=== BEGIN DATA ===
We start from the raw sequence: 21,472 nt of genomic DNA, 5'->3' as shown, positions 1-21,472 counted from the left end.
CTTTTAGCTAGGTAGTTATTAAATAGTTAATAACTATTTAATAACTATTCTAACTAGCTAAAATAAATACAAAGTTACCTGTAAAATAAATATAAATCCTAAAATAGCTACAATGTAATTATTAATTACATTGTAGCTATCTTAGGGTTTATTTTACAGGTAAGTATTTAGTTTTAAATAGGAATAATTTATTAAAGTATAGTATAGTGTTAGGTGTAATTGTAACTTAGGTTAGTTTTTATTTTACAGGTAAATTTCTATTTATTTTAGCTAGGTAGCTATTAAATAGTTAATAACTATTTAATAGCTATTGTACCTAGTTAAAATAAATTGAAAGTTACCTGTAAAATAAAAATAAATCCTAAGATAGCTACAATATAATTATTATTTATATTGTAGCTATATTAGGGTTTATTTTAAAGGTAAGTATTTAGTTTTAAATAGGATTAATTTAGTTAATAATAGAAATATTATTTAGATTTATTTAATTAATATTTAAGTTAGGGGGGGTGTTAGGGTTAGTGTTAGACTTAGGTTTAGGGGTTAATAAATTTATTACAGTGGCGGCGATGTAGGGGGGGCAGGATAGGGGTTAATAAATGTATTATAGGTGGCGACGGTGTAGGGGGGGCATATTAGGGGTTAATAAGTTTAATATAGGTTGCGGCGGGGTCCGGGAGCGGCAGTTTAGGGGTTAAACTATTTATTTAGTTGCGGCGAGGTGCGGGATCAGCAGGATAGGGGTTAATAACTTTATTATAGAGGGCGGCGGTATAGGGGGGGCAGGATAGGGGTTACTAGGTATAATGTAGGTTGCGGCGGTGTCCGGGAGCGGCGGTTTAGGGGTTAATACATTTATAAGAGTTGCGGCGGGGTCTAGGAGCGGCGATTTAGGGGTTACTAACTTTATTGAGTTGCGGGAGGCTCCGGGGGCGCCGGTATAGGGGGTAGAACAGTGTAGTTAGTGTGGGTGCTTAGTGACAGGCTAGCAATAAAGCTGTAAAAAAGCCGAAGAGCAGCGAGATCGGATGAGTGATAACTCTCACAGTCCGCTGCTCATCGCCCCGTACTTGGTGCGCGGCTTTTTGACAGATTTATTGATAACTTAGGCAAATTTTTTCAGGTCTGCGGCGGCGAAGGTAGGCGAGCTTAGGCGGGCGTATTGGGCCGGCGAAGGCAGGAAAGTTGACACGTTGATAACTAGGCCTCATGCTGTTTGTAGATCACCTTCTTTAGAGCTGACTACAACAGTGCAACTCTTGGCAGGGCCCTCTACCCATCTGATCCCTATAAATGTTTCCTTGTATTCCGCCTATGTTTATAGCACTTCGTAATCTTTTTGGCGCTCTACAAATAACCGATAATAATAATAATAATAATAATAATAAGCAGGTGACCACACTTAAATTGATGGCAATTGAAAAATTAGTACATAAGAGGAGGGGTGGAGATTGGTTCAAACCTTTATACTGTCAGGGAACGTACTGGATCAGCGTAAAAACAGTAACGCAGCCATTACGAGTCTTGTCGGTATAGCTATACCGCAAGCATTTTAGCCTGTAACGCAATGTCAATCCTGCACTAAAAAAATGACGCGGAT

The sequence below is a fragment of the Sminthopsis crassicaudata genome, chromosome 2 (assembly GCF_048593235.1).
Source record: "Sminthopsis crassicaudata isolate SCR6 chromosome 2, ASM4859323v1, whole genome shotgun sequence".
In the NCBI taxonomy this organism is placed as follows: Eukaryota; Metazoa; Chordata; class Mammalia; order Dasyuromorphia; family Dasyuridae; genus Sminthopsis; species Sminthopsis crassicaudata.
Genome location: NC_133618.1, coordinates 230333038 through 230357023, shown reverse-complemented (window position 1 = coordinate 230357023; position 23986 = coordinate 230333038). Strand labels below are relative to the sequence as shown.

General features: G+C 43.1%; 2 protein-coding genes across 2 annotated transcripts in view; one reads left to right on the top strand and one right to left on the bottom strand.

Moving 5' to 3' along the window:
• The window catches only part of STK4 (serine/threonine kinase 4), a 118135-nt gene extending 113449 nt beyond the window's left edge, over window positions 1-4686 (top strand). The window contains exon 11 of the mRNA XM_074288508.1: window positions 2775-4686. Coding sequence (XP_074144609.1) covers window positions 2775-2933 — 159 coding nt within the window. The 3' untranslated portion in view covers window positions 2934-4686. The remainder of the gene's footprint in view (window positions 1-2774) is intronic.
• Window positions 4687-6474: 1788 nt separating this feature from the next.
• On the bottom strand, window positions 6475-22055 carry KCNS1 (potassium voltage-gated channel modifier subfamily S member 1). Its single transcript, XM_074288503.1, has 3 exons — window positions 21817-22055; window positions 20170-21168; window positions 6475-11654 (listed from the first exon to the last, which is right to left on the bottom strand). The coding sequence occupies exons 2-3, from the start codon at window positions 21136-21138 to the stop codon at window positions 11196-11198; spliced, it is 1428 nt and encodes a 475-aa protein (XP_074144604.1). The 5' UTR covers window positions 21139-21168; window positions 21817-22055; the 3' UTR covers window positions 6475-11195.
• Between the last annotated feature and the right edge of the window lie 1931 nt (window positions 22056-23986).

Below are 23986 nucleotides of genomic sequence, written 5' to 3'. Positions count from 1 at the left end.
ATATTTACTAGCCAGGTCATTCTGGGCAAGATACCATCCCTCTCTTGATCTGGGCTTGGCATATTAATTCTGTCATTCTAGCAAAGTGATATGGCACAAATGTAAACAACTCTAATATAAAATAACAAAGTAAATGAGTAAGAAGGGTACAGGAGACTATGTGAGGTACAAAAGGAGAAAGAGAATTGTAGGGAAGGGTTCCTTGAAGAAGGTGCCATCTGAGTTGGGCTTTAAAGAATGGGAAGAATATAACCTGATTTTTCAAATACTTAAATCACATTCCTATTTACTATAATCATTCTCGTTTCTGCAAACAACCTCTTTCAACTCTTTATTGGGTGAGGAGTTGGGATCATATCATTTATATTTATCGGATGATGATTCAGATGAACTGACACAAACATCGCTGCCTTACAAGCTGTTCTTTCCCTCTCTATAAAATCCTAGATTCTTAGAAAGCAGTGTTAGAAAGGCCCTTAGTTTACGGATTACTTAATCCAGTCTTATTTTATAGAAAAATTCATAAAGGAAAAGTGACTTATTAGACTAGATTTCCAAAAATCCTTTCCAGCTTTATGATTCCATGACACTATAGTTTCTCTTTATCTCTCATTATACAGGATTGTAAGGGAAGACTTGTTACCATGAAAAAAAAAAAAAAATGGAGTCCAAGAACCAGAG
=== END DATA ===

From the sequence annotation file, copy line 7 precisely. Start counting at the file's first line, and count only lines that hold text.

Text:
General features: G+C 43.1%; 2 protein-coding genes across 2 annotated transcripts in view; one reads left to right on the top strand and one right to left on the bottom strand.